Lynn Chadwick, a volunteer with Second Chance Pet Adoptions, puts food out for cats at several locations in Huntington Beach. (SCOTT SMELTZER / February 1, 2013)

Orange County Animal Care director Ryan Drabek supports the practice, and said the county used to have a voucher program run through the Orange County Society Prevention of Cruelty to Animals in which just under 400 cats were spayed or neutered and in the first year there were 1,000 fewer cats brought to the county shelter.

"It is vital as a program to reduce the stray cat and feral cat population," Drabek said.

But the program ended in 2009 after a year. He said he knows the practice still exists through volunteers and the help of some vets but hopes to reestablish a program at the county — especially for the benefit of the wilder bunch and the unwanted litter of kittens.

"We receive feral cats all year and because we can't adopt them out they are all euthanized," he said.

Sometimes these feeders and trappers find a cat that isn't feral, just stray, and that's when the kitty really gets a second chance. After the trip to the vet, they get a chip put in them and the search for a new home begins.

Many of these people are part of rescue groups like Second Chance Pet Adoptions or Bark and Meow, both based in Huntington Beach. These groups foster cats, place them at area pet stores for adoption and hold weekend adoption events.

The adoptable cats are mostly brought to PetCo and PetSmart and are held in the back of the stores until the adoption weekends. They are adopted out usually for around a $100 to $150 fee.

Chadwick works with Second Chance Adoptions and said a lot of people call her because they get her name from different websites and from Second Chance.

"I used to be able to find homes for most of the adoptable cats but that was before the economy tanked," she said.

She said in the past four or five years she has seen more cats being dumped and it has been harder to find forever homes.

"It was more under control before," she said.

These volunteers often try to care for cats and small dogs in another way as well by sending out warnings to anyone who will listen to keep their small pets safe from the coyotes roaming the streets.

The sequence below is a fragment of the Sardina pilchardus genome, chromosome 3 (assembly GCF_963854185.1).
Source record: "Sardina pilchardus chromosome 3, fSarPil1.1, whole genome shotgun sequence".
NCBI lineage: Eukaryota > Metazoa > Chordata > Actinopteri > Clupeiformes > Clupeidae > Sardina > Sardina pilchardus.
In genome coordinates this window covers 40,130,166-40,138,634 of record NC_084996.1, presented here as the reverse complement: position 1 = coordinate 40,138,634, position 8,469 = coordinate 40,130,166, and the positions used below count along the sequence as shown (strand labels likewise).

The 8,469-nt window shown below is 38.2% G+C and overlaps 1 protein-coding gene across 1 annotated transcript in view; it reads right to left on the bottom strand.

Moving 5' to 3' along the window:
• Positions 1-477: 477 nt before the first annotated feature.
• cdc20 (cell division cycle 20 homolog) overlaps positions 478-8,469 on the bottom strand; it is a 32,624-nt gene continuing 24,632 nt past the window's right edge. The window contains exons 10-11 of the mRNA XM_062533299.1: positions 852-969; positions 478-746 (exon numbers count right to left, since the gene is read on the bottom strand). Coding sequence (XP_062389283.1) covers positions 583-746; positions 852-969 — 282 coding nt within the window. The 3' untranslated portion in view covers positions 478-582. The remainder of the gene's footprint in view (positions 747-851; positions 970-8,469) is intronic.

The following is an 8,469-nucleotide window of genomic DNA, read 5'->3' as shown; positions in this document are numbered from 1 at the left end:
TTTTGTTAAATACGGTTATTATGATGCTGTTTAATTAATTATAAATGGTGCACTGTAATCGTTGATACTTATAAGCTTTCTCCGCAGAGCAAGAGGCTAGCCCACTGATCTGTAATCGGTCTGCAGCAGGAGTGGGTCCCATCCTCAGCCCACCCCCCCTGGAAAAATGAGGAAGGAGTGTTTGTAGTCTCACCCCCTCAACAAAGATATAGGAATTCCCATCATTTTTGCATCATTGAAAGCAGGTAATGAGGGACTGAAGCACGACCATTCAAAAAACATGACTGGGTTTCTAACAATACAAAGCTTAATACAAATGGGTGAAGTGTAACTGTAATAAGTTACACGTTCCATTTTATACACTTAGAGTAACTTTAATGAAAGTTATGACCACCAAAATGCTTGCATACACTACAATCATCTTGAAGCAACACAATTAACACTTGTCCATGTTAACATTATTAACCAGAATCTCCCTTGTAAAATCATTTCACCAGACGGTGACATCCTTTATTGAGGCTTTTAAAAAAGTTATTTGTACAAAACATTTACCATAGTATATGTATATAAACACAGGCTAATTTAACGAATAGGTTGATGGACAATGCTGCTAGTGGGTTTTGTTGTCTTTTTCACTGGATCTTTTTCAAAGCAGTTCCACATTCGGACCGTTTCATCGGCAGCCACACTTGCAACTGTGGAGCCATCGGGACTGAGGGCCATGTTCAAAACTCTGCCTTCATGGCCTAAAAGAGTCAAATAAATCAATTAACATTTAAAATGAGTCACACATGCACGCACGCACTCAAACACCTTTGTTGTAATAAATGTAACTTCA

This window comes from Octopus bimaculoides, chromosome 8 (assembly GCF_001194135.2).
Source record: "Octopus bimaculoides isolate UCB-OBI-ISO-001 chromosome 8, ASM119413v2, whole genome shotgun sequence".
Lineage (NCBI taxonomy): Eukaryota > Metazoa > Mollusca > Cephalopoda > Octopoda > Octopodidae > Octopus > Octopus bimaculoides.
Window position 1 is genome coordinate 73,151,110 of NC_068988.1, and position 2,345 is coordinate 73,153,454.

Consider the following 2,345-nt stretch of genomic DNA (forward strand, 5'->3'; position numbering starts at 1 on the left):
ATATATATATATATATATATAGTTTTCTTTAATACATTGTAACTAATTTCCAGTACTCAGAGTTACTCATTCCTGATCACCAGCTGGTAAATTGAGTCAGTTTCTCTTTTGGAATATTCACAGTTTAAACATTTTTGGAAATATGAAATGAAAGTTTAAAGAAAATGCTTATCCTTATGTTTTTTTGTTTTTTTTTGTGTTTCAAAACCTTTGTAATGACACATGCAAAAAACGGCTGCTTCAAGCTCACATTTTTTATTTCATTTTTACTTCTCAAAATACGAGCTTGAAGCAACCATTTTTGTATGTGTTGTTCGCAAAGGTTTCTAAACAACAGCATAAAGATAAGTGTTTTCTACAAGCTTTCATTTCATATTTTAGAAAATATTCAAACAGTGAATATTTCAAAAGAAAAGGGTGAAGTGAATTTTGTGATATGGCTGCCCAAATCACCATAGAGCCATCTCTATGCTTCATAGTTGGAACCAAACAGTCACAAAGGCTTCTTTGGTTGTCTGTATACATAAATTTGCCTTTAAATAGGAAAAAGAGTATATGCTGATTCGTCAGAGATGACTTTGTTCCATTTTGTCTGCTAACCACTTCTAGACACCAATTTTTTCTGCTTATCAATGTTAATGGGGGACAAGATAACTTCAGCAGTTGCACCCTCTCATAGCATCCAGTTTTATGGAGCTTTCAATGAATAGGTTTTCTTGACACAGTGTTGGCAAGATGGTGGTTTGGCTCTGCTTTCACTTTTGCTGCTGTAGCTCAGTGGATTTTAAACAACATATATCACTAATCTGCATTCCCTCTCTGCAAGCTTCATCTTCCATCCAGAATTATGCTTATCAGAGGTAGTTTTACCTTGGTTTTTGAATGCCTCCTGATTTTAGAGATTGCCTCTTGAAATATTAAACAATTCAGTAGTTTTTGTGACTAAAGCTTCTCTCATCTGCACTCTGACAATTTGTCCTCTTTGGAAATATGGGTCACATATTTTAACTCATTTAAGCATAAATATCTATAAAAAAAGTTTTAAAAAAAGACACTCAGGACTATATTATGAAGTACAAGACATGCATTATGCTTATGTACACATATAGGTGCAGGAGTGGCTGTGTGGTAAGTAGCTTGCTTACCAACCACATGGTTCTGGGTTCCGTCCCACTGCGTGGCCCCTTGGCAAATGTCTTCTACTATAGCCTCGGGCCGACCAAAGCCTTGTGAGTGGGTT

Chadwick puts up signs to warn of the wild animals and stops people in the street or knocks on doors at houses with a cat roaming free. She warns that though it hardly looks like the great outdoors, the coyotes find their way to the residential neighborhoods and snatch cats left outside.

She focuses on the area around Delaware Street and Utica Avenue. As she drives up the neighborhood streets she can point out the many places where the cats used to live and when she found out they had gone missing.

The city considered an ordinance to trap and kill the coyotes at its Nov. 20 meeting, but voted instead to educate the public about the dangers. A pamphlet was mailed out with residents' water bills at the end of last year.

Huntington Beach resident Susan Lipman feeds the cats and worries about the coyotes. She said the pamphlet was fine, but will not take care of the problem.

"The coyotes are becoming more and more aggressive and pretty soon even hazing isn't going to deter them," she said in an email.

"I can name person after person whose indoor cat got out accidentally and then was found torn to shreds — people out walking  their dogs who have been approached by packs of five coyotes. Nowadays, I cannot attend any social function or volunteer event where someone isn't talking about the coyote problem in H.B.," Lipman said.

Lipman said the trap, neuter, return practice would be good for decreasing the coyote population too.

"If nothing is done, five years from now it will be so out of control that they will be walking the streets downtown," she said.